Chinatown First Fridays. From Mandarin Plaza to Chung King Road, Central Plaza and beyond, visit the dozens of eclectic art galleries, studios, creative businesses, independent shops, and popular restaurants of L.A.’s historic Chinatown neighborhood — from a permanent immersive art installation made of cake, to contemporary art galleries, a rogue perfumery, handmade papers, rare zines, traditional gifts and crafts, avant-garde design, progressive tea shops, fusion cuisine, video art, public space activations, and maybe a couple of fireworks. First Friday of each month, 5-9pm; free; tierradelsolgallery.org.
Saturday, February 4
Trulee Hall: Plays on Foreplays at Rusha & Co. “Trulee Hall gathers…the myopic histories of her individual mediums, the funny camp quality of craft coupled with desire, pop spirituality, sex, “inappropriateness”—and creates a world where there is no embarrassment in pleasure,” writes Christina Catherine Martinez in the exhibition text. “A suite of paintings plays with the forced fantasy relationships we bestow upon animals, the unspeakable subtexts coming out to sun themselves. My favorite is the mermaid on the couch whose fishtail doesn’t even cover her pasty human ass. It’s like being mooned by mother nature.” 244 W. Florence Ave., South L.A.; Opening reception: Saturday, February 4, 6pm; On view through March 11, free; rusha.co.
The Marriage of Figaro at L.A. Opera. Something old, something new, something borrowed and something… threatening to throw Figaro’s wedding plans into disarray. Count Almaviva’s wandering eye has landed on his wife’s maid Susanna, who’s about to marry his own manservant Figaro. Racing against the clock, Figaro quickly concocts a plan to outwit his master. Will the wily duo outwit the Count in time to save the day? Mozart’s greatest comedy sparkles with disguises, wit, trickery and humanity, all under the masterful baton of Music Director James Conlon. Dorothy Chandler Pavilion, downtown; Performances February 4-26; $29-$399; laopera.org.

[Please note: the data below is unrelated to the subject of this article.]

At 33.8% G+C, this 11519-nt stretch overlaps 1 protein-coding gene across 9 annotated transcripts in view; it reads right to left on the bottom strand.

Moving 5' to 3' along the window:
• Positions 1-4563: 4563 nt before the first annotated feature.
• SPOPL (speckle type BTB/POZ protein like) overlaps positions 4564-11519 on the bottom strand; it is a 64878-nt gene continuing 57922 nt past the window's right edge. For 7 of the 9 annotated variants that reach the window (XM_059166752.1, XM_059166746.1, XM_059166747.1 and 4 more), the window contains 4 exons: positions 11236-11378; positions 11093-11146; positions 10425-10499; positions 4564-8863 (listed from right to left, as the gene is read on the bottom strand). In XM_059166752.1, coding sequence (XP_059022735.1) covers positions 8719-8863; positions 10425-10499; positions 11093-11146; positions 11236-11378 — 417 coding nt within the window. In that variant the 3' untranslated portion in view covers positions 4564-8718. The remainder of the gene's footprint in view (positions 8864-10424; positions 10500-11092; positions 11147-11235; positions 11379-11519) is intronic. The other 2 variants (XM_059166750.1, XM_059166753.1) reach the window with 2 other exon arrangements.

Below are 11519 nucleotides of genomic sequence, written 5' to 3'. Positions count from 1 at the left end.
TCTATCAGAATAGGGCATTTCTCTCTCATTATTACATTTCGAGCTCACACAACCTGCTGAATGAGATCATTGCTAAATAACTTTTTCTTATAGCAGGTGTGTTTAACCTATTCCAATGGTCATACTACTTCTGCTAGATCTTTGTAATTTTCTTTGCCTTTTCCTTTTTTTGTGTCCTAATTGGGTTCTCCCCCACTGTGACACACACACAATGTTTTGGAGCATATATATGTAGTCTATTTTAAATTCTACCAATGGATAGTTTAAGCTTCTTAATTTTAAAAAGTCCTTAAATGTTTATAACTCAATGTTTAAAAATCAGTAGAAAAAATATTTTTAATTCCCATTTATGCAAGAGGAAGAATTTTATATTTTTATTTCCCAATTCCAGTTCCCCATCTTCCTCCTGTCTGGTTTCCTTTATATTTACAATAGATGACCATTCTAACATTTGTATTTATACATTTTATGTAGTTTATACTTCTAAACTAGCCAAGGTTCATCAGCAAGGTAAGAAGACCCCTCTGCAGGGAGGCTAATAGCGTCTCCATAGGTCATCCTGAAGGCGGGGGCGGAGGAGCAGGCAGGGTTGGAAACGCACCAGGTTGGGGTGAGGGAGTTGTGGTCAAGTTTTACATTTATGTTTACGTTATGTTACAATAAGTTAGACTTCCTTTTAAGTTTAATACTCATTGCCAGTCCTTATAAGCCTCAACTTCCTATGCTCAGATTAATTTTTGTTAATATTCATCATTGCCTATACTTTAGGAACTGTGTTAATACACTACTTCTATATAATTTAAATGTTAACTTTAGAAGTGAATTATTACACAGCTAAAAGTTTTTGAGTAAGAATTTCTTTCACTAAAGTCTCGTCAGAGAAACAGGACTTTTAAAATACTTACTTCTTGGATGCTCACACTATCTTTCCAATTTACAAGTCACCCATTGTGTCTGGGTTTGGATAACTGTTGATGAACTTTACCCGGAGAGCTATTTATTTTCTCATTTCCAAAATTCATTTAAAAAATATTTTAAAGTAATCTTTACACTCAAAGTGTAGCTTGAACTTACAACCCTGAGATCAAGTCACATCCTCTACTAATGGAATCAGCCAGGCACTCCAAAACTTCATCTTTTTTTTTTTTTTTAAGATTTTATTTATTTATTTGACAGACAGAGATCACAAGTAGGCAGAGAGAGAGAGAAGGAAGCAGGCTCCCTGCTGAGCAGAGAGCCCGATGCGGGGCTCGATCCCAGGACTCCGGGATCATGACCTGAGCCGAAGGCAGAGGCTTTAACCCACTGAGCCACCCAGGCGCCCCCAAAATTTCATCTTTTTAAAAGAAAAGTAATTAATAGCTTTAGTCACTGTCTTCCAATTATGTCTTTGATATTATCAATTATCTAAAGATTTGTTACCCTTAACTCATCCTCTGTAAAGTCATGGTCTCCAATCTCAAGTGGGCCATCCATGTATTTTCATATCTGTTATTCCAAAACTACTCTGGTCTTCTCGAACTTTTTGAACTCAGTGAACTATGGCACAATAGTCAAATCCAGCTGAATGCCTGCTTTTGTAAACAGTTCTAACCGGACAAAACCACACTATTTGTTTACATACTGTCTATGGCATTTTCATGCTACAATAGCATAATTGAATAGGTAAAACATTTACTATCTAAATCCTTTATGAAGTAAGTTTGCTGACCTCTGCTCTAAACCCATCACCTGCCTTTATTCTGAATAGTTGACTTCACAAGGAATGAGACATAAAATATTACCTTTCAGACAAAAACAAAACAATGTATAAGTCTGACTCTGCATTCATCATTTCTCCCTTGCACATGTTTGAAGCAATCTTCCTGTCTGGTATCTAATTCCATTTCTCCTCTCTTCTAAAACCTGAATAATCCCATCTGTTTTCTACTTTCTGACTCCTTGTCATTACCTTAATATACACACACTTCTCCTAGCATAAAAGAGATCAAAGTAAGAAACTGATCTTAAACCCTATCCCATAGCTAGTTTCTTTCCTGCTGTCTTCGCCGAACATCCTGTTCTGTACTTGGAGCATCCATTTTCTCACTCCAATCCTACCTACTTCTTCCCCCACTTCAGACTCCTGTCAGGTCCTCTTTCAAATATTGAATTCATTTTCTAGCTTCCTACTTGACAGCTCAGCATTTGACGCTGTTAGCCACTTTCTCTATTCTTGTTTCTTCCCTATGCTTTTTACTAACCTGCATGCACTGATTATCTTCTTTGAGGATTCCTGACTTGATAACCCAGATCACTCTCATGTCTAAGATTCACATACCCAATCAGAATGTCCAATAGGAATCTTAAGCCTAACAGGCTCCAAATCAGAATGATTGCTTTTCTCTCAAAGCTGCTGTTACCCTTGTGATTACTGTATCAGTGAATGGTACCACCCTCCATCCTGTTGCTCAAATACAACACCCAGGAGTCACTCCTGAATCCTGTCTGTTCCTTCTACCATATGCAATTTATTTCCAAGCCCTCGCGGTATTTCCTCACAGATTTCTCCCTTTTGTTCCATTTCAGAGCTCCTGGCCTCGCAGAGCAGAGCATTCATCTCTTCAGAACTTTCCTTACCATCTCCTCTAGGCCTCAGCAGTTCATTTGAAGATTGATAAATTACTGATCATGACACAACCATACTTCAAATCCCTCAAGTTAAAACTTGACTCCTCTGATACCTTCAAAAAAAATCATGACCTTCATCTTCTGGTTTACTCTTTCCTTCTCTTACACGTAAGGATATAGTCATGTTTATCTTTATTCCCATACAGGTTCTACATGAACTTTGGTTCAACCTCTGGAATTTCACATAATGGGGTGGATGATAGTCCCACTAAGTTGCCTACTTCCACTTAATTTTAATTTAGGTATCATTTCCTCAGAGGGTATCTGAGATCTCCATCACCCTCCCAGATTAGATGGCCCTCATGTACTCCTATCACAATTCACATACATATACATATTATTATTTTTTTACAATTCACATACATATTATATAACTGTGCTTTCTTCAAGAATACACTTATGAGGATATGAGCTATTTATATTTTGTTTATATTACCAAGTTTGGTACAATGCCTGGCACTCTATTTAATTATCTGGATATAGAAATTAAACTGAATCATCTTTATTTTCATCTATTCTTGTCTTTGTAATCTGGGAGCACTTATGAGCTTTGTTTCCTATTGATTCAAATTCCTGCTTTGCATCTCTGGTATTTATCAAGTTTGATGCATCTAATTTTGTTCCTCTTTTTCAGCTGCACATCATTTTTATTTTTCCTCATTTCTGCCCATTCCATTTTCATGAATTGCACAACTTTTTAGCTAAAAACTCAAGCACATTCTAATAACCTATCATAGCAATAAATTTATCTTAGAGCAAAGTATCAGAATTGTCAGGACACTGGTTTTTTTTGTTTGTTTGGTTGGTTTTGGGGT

Poetry at Descanso Gardens. Celebrate camellias and poetry throughout the month of February at Descanso Gardens. In collaboration with accomplished poets Amy Uyematsu and Peter Levitt, Descanso is pleased to offer a series of programs that invite exploration, reflection, and participation. Poets from the Los Angeles area will come together to share poems about nature, remembrance, connection and renewal. The poetry meeting will be moderated by author and historian Naomi Hirahara, and will feature poets Traci Kato-Kiriyama, Ramon Garcia, Mike Sonksen, Pam Ward, and Elena Karina Byrne. 1418 Descanso Dr., La Cañada Flintridge; Saturday, February 4, 2pm; free w/ $15 admission; descansogardens.org.